‘Arctic Beauty’ is the most common variegated hardy kiwi vines. (Image by Russell Stafford)

    A better behaved but equally hardy cousin of hardy kiwi is variegated-leaf hardy kiwi (Actinidia kolomikta), which is usually represented in gardens by ornamental male cultivars such as ‘Arctic Beauty’, whose leaves are showily daubed with splashes of pink and silver variegation.  Female selections are drabber in leaf, but compensate by producing a late-summer crop of tasty, spherical, pale-orange fruits (provided a male pollenizer is nearby).  All Actinidia kolomikta cultivars can be grown in large containers, creating all sorts of portable garden possibilities.  A coarse potting mix such as Fafard Ultra Outdoor Planting Mix works best.  In USDA Hardiness Zones 5 and below, move containerized actinidias to a cold frame or other protected location for the winter.

    Actinidia polygama fruits have inner orange flesh. (Image by Russell Stafford)

    Showy, edible, pale-orange fruits and silver-variegated leaves (on male plants) are also among the horticulturally significant features of a third hardy kiwi vine, silver kiwi vine (Actinidia polygama).  It ranks somewhere between the above two species in vigor. The exterior of the fruit resembles that of standard kiwi, but the inner flesh is orange.

     

    Chocolate Vine

    Chocolate vine flowers are attractive, but the vines are aggressive. (Image by Jeff Delonge)

    Impossibly invasive (and widely banned) in milder sectors of its hardiness range (USDA Hardiness Zones 5 to 9), this vigorous , semi-evergreen vine is well worth growing in colder regions such as the American Northeast and Midwest.  Chocolate vine (Akebia quinata) will rapidly ascend to 20 feet or more if left unpruned, the twining stems with elegant, hand-shaped leaves are laced with clusters of small, delightfully fragrant, maroon-purple flowers in spring.  White-flowered cultivars (e.g., ‘Shiro Bana’) are also available.  Large, sausage-shaped fruits expand in summer, deepening to purple as they mature.  Fully ripened fruits split open to reveal the seedy, gelatinous flesh, which has a melon- or guava-like flavor when ripe.  Plant two or more cultivars for a good crop.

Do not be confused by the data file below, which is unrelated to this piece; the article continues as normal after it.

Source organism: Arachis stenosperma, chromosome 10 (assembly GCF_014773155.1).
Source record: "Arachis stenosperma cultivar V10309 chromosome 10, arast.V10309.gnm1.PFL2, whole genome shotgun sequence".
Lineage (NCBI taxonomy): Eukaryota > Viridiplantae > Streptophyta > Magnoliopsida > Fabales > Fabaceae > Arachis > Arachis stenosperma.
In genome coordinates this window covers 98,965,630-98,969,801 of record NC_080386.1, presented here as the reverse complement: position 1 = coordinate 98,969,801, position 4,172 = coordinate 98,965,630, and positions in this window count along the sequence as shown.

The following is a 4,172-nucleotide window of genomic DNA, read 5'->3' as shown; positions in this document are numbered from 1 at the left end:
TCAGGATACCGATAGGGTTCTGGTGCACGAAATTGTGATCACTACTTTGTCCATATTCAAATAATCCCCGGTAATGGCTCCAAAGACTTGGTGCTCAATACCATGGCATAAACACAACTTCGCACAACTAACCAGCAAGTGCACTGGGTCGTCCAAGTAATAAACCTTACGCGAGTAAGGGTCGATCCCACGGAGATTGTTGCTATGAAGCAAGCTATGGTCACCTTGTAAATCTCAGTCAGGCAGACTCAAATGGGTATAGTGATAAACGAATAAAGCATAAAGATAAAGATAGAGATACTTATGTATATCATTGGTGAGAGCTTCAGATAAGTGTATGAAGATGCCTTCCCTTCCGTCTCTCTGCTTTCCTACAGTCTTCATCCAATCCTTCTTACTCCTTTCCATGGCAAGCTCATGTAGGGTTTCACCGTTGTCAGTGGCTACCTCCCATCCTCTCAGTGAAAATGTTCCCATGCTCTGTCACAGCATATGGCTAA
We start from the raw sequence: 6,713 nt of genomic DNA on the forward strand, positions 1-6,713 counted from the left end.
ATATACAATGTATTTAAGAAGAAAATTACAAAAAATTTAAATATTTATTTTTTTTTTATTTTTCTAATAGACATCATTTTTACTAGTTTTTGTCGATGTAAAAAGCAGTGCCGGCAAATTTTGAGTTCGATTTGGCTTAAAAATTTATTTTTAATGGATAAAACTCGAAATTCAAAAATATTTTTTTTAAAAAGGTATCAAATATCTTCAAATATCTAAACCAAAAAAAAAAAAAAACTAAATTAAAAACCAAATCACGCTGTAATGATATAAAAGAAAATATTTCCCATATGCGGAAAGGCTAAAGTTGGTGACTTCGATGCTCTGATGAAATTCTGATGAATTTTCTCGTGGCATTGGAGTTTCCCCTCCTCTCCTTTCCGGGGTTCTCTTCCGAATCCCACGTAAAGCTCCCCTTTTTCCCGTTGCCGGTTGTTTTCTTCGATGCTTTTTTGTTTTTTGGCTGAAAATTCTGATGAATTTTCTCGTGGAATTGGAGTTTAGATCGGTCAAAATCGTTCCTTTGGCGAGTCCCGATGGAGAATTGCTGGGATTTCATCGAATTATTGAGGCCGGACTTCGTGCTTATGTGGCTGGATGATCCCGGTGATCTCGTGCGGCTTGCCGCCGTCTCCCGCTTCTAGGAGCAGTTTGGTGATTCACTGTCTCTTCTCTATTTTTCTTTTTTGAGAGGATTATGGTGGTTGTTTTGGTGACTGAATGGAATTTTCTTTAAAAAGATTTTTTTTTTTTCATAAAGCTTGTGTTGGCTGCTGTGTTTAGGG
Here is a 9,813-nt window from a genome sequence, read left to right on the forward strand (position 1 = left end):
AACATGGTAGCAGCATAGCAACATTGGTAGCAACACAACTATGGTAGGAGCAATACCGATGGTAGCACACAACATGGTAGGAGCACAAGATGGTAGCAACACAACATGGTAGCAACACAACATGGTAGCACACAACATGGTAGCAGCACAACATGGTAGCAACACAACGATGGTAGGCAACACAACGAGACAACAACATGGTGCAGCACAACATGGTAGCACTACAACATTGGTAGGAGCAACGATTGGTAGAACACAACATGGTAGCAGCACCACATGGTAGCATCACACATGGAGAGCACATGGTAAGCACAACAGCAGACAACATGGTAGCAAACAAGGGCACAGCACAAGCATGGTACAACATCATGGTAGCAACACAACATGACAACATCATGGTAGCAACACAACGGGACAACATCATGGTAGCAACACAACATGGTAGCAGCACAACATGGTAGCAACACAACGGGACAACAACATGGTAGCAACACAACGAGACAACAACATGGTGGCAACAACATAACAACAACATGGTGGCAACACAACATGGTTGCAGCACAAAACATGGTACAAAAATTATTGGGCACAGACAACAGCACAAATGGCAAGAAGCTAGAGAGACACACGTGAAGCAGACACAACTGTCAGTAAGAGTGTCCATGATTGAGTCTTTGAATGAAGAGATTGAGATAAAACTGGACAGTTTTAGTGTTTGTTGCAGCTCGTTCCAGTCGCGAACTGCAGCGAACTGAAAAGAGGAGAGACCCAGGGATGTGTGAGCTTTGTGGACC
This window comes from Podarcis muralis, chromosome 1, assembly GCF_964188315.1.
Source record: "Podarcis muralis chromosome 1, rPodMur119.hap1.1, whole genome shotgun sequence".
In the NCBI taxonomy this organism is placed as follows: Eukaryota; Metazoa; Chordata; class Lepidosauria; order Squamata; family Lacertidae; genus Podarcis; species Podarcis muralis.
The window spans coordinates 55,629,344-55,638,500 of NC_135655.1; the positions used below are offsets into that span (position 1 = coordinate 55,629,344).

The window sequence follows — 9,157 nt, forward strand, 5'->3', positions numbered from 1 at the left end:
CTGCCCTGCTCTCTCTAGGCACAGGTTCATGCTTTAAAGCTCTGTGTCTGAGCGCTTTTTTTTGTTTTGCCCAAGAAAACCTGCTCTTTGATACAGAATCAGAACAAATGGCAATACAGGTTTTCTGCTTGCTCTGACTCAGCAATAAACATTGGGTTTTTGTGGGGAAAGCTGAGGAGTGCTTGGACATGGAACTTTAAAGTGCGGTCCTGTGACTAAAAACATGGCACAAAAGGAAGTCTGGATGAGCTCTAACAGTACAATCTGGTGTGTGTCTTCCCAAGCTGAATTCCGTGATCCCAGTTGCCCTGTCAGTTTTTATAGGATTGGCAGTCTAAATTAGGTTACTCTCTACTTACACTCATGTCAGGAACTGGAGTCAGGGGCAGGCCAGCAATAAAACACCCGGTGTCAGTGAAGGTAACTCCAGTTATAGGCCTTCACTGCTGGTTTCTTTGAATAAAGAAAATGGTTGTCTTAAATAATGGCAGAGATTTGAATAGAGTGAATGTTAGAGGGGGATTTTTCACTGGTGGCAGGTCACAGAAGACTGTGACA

About Russell Stafford


    Hortiholic and plant evangelist Russell Stafford transplanted his first perennial at age 7, and thereby began a lifelong addiction. He is founder, owner, webmaster, nursery manager, propagator, shipping and telemarketing supervisor, data entry specialist, custodian, and all other positions at Odyssey Bulbs (and Odyssey Perennials), an on-line micronursery specializing in cool and uncommon plants. He also works as a plantsman and horticultural consultant specializing in the naturalistic and the obscure, and as a freelance writer and editor. He formerly served as curator and head of horticulture at Fernwood Botanic Garden in Niles, Michigan; as horticultural program coordinator at the Center for Plant Conservation (then located at the Arnold Arboretum in Jamaica Plain, Massachusetts); and in various other horticultural capacities. His academic degrees include a masters in forest science from Harvard University. He lives, works, and plays with plants in South Lancaster, Massachusetts. Russell is a former editor at www.learn2grow.com and a frequent contributor to gardening magazines including Horticulture and The American Gardener.